NEW DELHI : Political parties in Jammu and Kashmir are gearing up for the Lok Sabha elections to be held in April and May, as well as the assembly elections as and when they take place, amid the atmosphere of fear of terror strikes intended to disrupt the electoral process.

The Congress-National Conference (NC) alliance, the Peoples Democratic Party (PDP) and the Bharatiya Janata Party (BJP) have a common thread driving their strategies for the general elections. All of them are focused on who will form the next government in the state and elections to the lower House may be a dress rehearsal for the assembly elections, according to political analysts.

Intelligence units are on high alert over the rising instances of encounters between militants and security forces following the suicide attack on a Central Reserve Police Force (CRPF) convoy in Pulwama on 14 February that killed 40 personnel of the force. However, this has not deterred the Congress-NC alliance, the PDP and the BJP from firming up their campaign plans to win as many of the six Lok Sabha seats from the state, albeit with an eye on the assembly elections.

The Congress-NC alliance is working hard to increase its tally in the Kashmir valley. NC president and former chief minister Farooq Abdullah had lost to PDP’s Tariq Hameed Karra in Srinagar in the 2014 Lok Sabha elections, but had subsequently won the 2017 bypoll to the constituency defeating Nazir Ahmed Khan of the PDP.

The PDP , which has only one member of Parliament (MP) in Muzaffar Hussain Baig who represents the Baramulla Lok Sabha constituency, may find little support on the ground. Its government fell in June 2018, following the BJP’s decision to walk out of the alliance between the two parties in the state. Former chief minister and PDP chief Mehbooba Mufti has, however, decided to contest from Anantnag, which has been vacant since she resigned in April 2016. The party is also readying to field a strong candidate to take on Abdullah in the pivotal Srinagar seat. The party has, however, agreed to stay away from the Udhampur constituency so that secular votes are not divided.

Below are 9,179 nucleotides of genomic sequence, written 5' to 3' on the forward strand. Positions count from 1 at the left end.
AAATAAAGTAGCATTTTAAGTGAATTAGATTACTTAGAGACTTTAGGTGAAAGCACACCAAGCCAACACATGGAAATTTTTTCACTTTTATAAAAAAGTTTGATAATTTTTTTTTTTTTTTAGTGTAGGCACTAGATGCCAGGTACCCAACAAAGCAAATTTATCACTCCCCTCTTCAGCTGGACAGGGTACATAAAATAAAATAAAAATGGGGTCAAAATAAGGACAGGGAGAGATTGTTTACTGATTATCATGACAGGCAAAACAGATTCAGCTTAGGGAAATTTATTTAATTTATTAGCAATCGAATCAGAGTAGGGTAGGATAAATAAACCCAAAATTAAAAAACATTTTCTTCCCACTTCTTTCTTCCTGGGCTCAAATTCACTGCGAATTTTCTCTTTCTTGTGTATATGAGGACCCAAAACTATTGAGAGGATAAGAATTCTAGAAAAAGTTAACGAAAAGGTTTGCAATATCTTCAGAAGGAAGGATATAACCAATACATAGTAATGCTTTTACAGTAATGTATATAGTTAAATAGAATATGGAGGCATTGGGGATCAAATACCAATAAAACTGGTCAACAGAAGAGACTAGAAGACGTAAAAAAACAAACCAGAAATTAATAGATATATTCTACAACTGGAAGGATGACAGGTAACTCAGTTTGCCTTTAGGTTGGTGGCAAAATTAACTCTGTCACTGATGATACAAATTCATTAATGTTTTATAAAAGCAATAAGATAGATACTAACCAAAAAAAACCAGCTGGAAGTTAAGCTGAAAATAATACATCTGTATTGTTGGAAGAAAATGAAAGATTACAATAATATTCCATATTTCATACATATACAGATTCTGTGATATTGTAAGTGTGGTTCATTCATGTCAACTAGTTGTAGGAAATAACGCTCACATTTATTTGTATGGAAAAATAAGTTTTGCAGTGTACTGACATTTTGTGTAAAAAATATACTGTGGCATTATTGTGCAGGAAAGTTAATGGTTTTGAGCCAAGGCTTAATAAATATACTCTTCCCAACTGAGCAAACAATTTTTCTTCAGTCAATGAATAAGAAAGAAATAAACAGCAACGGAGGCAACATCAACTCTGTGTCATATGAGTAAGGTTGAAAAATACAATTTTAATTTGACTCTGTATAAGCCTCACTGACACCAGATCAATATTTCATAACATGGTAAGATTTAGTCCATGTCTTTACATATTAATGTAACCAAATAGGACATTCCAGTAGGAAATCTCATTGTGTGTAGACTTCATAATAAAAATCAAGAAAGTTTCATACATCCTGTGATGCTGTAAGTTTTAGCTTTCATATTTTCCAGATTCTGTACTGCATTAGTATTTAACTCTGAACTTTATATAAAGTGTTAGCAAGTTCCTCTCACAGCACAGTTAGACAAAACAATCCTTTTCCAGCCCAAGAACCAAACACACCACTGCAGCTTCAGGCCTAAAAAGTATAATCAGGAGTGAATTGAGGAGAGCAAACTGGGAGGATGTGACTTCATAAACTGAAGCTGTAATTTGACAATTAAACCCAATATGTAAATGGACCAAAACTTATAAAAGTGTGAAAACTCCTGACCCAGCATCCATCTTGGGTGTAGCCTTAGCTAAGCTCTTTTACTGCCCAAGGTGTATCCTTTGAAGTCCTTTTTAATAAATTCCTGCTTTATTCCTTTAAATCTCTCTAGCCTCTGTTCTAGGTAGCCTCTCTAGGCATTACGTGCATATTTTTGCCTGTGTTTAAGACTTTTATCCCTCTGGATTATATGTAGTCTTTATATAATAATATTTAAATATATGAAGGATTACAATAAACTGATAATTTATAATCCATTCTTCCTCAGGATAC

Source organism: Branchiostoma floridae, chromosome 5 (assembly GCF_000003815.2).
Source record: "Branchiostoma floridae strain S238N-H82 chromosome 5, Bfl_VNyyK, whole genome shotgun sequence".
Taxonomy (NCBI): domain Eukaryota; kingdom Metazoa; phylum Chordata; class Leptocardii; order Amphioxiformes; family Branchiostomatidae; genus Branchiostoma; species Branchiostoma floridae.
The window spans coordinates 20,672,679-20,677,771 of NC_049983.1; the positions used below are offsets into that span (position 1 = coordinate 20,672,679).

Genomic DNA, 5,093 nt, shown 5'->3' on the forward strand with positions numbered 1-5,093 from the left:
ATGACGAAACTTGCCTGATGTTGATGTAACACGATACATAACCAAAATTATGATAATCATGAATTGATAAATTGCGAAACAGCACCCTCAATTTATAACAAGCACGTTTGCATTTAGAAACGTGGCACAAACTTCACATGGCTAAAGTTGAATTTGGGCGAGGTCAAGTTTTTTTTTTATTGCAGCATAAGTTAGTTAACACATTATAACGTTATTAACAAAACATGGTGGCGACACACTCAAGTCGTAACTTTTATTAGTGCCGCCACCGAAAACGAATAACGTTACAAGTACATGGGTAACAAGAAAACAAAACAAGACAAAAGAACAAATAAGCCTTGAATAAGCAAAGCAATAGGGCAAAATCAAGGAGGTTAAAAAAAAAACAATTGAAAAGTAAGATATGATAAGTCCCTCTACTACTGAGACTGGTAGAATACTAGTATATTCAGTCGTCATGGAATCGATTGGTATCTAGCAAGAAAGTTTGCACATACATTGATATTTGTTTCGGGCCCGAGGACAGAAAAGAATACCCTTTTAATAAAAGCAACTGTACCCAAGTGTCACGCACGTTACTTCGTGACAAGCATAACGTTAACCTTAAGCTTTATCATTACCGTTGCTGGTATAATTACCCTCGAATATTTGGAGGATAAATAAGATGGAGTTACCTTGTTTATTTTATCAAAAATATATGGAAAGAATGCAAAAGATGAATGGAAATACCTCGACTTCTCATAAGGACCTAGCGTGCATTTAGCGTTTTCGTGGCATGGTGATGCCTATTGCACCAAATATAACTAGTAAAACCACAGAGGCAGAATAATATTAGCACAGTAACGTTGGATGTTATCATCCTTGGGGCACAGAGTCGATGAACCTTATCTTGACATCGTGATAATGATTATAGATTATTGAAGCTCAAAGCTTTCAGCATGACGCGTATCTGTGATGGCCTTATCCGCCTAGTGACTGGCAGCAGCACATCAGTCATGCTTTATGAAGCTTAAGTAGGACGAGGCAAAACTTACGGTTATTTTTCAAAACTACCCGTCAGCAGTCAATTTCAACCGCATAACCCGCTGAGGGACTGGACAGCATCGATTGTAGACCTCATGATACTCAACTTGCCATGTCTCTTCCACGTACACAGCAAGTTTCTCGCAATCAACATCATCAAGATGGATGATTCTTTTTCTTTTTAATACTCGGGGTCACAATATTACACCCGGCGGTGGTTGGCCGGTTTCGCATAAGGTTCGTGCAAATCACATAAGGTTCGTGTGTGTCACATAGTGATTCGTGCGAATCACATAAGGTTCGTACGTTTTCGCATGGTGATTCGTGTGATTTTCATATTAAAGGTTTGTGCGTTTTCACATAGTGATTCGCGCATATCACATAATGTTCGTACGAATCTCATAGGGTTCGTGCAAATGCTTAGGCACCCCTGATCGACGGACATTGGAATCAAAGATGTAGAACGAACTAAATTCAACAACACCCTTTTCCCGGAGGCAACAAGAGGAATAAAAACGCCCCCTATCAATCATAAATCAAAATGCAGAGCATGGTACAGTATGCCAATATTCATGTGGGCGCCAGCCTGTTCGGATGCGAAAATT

The BJP, which had won the Ladakh, Udhampur and Jammu constituencies in the Jammu region in the 2014 Lok Sabha elections with a vote share of 23%, aims to make inroads into the valley. However, political analysts believe that it will be an uphill task for the saffron party to win as many seats this time.

“There are two factors. First, the PDP will have a very tough time, especially having been unceremoniously thrown out of the PDP-BJP alliance last year, and in the wake of the Congress-NC alliance. So, it has lost more than any other party in the state. Second, the BJP has not been able to do much in the state on ground. So, it will not be as easy as it was in 2014. Its only advantage is that it has a national presence," said Noor Ahmad Baba, professor of political science, Kashmir University.

While former Jammu and Kashmir chief minister and NC vice-president Omar Abdullah, had in an interview questioned the intentions of Prime Minister Narendra Modi about holding assembly elections, senior PDP leader Naeem Akhtar had said that “the state was witnessing a complete constitutional erosion".

The BJP, which had earlier approached the Election Commission to hold the assembly elections, was quick to slam its detractors in Jammu and Kashmir, especially the Congress-NC alliance, and blamed the earlier governments for corroding the ethos of the state.

“Has the Nehruvian course on which Jammu and Kashmir embarked, been a historical blunder? The seven-decade history of the state confronts a changing India with this question. Most Indians rightly believe that erroneous Nehruvian vision has been responsible for J&K’s situation today," finance minister Arun Jaitley said on 28 March.

For the very first time since 1996 assembly elections in Jammu and Kashmir have not been held on time. The Lok Sabha polls, however, will be a dry run for the BJP, PDP, NC and the Congress and help them assess where they stand if assembly elections are conducted after the Lok Sabha polls.

The ruling party at the centre has its work cut out in the region, with zero presence in the valley, according to political analysts.

“There is a sharpening polarization when it comes to valley-based parties and the BJP. It’s too small a time frame to expect any kind of metamorphosis. If the Election Commission gives the go-ahead for polls, no party will contest that. However, everything will depend on what happens on 23 May (the day the results of the general elections will be announced)," said Ellora Puri, professor of political science, Jammu University.

Jammu and Kashmir goes to polls in the wake of unabated militancy, with 2018 proving to be the deadliest year since 2008, with 586 fatalities, including 270 terrorists, 157 civilians and 159 security personnel.